USDA Unveils New Process of Tracking E. Coli Outbreaks

The U.S. Department of Agriculture (USDA) has recently unveiled a new process of tracking E. coli outbreaks. The new procedure would allow officials to begin searching for the source of an E. coli infection as soon as contaminated meat tested positive for the bacteria. USDA officials hope that the new program could shorten the time it takes to track an E. coli infection by 24 to 48 hours.

USDA Testing of Ground Beef

The USDA tests roughly 13,000 to 15,000 samples of ground beef and beef trimmings each year. Roughly 65 to 75 of these samples test positive for the E. coli bacteria. Under current procedures, however, officials can’t begin tracking E. coli outbreaks until these initial positive results have been confirmed by additional tests.

The new process seeks to take out that unnecessary second step. 95% of the samples that test positive initially are confirmed positive in additional tests. Though officials may end up chasing phantoms on the other 5% of the samples, the new procedure could save lives.

E. coli Infections

While most people recover from E. coli infection in 5-7 days, the bacteria can result in kidney failure and death. One of the worst E. coli scares occurred in 1993 when four children died and hundreds of people became ill after eating Jack in the Box hamburgers. Since then, E. coli has only reared up in isolated incidents. The Centers for Disease Control and Prevention report that in 2010, E. coli strains sickened 451 people, hospitalized 69 and killed one. However, many cases of E. coli infection go unreported and the numbers of those who contracted the bacteria could be much higher.

E. coli infection is caused by the E. coli bacterium which lives in the digestive tracts of humans and animals. Humans can become infected with E. coli when they come into contact with the feces of animals and other humans with the bacteria. Most often, this contact occurs when humans eat food or drink water that has been contaminated by feces. Typical symptoms of E. coli include bloody diarrhea, stomach cramps and nausea. More serious infections can result in a fever, weakness and bruising.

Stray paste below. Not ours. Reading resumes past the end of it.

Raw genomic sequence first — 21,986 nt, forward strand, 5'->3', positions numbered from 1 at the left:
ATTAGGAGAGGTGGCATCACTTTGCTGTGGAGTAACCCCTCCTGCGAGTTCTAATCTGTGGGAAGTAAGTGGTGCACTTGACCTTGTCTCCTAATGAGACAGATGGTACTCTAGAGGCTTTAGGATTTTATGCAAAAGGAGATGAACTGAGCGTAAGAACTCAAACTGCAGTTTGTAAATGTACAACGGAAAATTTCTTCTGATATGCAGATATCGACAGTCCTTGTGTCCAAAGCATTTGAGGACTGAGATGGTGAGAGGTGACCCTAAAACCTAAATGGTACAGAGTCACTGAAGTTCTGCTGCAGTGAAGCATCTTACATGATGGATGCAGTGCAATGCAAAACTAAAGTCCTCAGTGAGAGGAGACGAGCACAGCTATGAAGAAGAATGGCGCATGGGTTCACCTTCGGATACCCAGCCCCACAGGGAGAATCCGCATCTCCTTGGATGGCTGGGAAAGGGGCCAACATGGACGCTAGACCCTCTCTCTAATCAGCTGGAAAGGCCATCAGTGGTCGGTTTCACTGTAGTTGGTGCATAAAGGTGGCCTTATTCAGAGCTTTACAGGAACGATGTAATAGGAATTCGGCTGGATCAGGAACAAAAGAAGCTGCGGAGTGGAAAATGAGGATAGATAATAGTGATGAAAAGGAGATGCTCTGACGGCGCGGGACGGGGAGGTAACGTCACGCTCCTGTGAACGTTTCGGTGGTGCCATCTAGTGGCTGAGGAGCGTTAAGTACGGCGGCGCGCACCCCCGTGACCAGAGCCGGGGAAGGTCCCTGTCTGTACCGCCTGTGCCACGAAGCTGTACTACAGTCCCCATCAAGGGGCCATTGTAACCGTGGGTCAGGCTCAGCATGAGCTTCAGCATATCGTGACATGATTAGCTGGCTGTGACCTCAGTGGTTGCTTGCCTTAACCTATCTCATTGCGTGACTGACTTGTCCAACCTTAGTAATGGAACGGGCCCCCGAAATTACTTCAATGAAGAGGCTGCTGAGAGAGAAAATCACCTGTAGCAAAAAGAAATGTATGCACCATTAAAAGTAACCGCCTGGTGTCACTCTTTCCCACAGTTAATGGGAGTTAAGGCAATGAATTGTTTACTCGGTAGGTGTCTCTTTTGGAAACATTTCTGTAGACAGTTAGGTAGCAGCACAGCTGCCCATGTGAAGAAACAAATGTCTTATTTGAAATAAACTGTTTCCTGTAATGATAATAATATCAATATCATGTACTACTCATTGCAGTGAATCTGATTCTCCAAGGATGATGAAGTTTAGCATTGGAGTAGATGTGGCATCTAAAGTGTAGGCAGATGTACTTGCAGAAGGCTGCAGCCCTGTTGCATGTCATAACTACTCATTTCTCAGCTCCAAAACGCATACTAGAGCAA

How to Prevent E. Coli Infections?

The best way to prevent an E. coli infection is to cook all types of beef to at least 160°F. Moreover, after touching raw meat, it’s always a good idea to wash your hands with soap and water. All kitchen tools and surfaces that have touched raw meat should also be washed off and sanitized. Any drinking water should be treated or chlorinated. Lastly, it’s best to only use pasteurized milk, dairy and juice products.

We can rest assured that our health officials are doing all they can to keep E. coli under control. If the USDA’s new procedure turns out to be successful, we may see the method expanded to tracking other diseases such as salmonella strains which are resistant to antibiotics. The faster we can get to the bottom of disease outbreaks, the better we can be controlling them.

Author Bio:

Sherri writes on behalf of the dental professionals at A Beautiful Smile at Lakepointe.


Sherri writes for a number of dermatological and dental clients. In her free time he enjoys bicycling, reading and swimming in the springs near her house.

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